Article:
Published online by Cambridge University Press: 12 June 2021
This brief note provides a new translation and discussion of a passage from La Branche des royaus lingnages, Guillaume Guiart's 12,510-line verse history of the French kings, written between 1306 and 1307. In this text, Guiart provides an insightful description of what he saw of a French army on the march and in camp during Philip IV's 1304 campaign in Flanders (which would culminate with the Battle of Mons-en-Pévèle) including the roles of supply wagons and roads, and the central presence of many non-combatants.
In his excellent 2007 book, Soldiers’ Lives, Clifford J. Rogers observed that, in the Middle Ages,
armies would usually have with them very substantial numbers of unattached camp followers – prostitutes, butchers, women selling provisions, shield merchants (shields being prone to demolition in combat), cobblers, and washerwomen, among other groups. Guillaume Guiart gives a nice picture of them in a French army camp in 1304, crying their cheeses and breads, dispensing wine from casks, baking tarts and pasties, and getting into trouble of various sorts.
While collecting sources for a medieval warfare reader, Kelly DeVries and I found this reference too tantalizing to pass up, especially as we were seeking a source that would give our readers a glimpse of the realities of a medieval military encampment.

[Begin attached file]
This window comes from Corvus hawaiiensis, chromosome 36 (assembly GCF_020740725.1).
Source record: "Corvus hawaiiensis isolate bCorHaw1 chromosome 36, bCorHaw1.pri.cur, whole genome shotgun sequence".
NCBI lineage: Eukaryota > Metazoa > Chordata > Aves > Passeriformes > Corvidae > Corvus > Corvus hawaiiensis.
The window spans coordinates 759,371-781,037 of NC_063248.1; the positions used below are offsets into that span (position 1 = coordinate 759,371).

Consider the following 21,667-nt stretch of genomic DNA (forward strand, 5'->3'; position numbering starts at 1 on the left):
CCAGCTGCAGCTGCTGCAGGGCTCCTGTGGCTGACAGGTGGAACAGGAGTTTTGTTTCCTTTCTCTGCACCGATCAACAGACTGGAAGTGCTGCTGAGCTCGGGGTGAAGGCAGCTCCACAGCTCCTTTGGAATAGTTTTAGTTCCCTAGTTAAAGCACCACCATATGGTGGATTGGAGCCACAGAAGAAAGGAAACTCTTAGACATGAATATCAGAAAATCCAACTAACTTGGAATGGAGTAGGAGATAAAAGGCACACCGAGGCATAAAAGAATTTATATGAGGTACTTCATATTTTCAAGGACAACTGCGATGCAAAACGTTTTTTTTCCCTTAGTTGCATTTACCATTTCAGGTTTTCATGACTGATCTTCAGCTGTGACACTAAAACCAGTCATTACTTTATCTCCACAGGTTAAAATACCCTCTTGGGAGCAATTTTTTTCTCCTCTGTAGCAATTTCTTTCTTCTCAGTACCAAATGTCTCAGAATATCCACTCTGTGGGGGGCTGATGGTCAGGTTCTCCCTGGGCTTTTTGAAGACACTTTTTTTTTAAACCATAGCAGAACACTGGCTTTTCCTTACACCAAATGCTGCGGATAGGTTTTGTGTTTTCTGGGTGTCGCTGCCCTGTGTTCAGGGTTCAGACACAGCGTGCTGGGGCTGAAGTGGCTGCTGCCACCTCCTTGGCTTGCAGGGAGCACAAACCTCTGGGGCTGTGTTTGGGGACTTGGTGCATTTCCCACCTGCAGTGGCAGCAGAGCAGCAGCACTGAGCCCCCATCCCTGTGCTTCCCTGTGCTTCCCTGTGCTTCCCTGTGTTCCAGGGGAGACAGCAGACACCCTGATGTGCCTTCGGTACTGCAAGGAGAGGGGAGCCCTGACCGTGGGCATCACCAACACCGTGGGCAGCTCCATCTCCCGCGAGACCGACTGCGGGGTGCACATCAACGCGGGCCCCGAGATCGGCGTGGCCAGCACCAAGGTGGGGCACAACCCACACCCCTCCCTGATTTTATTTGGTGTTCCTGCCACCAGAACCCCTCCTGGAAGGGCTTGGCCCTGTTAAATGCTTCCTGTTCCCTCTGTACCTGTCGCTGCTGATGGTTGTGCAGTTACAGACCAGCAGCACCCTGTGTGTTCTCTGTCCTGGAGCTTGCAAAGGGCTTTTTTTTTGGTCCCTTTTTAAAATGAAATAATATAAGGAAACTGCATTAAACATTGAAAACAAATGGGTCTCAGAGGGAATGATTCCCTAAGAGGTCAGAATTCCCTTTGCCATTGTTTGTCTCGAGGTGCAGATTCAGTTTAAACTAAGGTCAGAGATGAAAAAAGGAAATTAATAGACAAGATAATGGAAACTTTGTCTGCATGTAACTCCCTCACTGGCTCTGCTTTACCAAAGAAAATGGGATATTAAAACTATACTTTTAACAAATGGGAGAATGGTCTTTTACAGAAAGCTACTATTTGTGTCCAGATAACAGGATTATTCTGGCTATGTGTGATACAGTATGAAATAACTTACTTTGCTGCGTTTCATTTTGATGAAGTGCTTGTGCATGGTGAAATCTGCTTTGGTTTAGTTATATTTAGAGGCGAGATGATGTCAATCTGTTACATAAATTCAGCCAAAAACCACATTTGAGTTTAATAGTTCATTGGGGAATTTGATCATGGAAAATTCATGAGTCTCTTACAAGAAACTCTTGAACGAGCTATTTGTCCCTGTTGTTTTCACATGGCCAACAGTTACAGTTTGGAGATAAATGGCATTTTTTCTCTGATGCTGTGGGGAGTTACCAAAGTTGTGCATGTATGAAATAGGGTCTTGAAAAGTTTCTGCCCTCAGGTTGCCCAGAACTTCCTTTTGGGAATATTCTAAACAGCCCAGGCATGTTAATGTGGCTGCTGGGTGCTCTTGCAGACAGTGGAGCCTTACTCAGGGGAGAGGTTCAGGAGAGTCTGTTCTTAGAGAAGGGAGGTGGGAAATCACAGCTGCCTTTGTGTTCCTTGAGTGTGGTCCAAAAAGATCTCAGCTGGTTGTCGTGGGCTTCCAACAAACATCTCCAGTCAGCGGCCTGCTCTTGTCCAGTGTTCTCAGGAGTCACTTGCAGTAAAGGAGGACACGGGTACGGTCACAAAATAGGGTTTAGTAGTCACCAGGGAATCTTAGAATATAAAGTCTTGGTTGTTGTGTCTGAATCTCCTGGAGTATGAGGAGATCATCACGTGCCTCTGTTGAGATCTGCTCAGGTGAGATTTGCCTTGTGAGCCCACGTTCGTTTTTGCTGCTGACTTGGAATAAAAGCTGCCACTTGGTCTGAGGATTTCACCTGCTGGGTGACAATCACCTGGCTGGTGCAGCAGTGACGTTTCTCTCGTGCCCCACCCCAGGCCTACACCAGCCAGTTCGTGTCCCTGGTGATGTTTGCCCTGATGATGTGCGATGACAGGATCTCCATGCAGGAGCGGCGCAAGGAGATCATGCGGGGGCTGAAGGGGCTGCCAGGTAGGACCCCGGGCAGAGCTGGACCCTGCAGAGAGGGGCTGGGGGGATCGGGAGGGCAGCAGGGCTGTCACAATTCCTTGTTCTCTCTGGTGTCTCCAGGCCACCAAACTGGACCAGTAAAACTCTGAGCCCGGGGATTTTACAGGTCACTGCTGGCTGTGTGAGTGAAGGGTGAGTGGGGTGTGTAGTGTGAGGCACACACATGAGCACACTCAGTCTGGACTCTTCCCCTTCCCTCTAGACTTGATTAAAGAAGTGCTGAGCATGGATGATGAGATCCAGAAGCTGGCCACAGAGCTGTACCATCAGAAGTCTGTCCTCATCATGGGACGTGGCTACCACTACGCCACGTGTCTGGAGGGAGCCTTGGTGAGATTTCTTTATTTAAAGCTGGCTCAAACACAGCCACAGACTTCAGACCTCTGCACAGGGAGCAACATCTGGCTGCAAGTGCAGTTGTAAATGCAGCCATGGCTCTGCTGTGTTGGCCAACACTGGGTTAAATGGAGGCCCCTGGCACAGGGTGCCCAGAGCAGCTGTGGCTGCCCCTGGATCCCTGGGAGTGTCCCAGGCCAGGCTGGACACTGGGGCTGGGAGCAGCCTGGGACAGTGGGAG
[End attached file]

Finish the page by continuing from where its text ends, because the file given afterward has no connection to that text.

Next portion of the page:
The passage to which Rogers points does not, upon examination, include the full range of possible camp-followers, but what Guiart's poem does say about a medieval army on the march and in camp is nonetheless fascinating. Indeed, among the poem's several points of interest is the way in which it indicates that the needs and wants of the medieval soldier might deviate from some modern expectations.
After the disastrous defeat of his French knights at the Battle of the Golden Spurs below the walls of Kortrijk on 11 July 1302, King Philip IV (the Fair) launched a major campaign against the Flemings in 1304. Among the soldiers accompanying this French army – he describes himself as a sergent d’armes from Orléans – was Guillaume Guiart. His name, one suspects, might be unknown to history if it were not for the fact that he was wounded in the campaign.